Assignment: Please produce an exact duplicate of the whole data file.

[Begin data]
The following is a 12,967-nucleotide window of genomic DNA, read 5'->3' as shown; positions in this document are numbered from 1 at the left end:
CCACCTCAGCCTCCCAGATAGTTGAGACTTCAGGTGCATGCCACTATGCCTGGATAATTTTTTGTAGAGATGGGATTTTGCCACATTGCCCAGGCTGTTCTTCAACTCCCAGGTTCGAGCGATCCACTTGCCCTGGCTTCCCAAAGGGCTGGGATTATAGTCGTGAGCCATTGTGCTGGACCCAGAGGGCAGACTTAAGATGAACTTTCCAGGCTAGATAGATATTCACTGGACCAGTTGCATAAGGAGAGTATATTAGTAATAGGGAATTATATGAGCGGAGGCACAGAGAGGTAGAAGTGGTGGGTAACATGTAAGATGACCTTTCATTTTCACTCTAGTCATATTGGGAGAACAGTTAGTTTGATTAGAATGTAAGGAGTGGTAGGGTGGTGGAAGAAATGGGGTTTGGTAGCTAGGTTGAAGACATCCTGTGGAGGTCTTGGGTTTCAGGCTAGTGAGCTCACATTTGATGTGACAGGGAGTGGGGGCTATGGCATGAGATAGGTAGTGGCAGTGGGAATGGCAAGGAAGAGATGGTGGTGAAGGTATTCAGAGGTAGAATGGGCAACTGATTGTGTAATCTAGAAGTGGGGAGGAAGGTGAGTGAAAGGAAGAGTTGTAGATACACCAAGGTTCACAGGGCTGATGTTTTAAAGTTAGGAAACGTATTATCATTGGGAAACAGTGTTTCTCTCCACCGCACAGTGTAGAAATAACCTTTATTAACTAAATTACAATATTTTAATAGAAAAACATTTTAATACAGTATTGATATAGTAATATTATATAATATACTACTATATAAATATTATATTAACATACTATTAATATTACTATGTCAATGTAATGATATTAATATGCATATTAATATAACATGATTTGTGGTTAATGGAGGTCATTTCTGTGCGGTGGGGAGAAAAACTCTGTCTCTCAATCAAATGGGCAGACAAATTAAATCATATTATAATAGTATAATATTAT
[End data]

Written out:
The following is a 12,967-nucleotide window of genomic DNA, read 5'->3' as shown; positions in this document are numbered from 1 at the left end:
CCACCTCAGCCTCCCAGATAGTTGAGACTTCAGGTGCATGCCACTATGCCTGGATAATTTTTTGTAGAGATGGGATTTTGCCACATTGCCCAGGCTGTTCTTCAACTCCCAGGTTCGAGCGATCCACTTGCCCTGGCTTCCCAAAGGGCTGGGATTATAGTCGTGAGCCATTGTGCTGGACCCAGAGGGCAGACTTAAGATGAACTTTCCAGGCTAGATAGATATTCACTGGACCAGTTGCATAAGGAGAGTATATTAGTAATAGGGAATTATATGAGCGGAGGCACAGAGAGGTAGAAGTGGTGGGTAACATGTAAGATGACCTTTCATTTTCACTCTAGTCATATTGGGAGAACAGTTAGTTTGATTAGAATGTAAGGAGTGGTAGGGTGGTGGAAGAAATGGGGTTTGGTAGCTAGGTTGAAGACATCCTGTGGAGGTCTTGGGTTTCAGGCTAGTGAGCTCACATTTGATGTGACAGGGAGTGGGGGCTATGGCATGAGATAGGTAGTGGCAGTGGGAATGGCAAGGAAGAGATGGTGGTGAAGGTATTCAGAGGTAGAATGGGCAACTGATTGTGTAATCTAGAAGTGGGGAGGAAGGTGAGTGAAAGGAAGAGTTGTAGATACACCAAGGTTCACAGGGCTGATGTTTTAAAGTTAGGAAACGTATTATCATTGGGAAACAGTGTTTCTCTCCACCGCACAGTGTAGAAATAACCTTTATTAACTAAATTACAATATTTTAATAGAAAAACATTTTAATACAGTATTGATATAGTAATATTATATAATATACTACTATATAAATATTATATTAACATACTATTAATATTACTATGTCAATGTAATGATATTAATATGCATATTAATATAACATGATTTGTGGTTAATGGAGGTCATTTCTGTGCGGTGGGGAGAAAAACTCTGTCTCTCAATCAAATGGGCAGACAAATTAAATCATATTATAATAGTATAATATTAT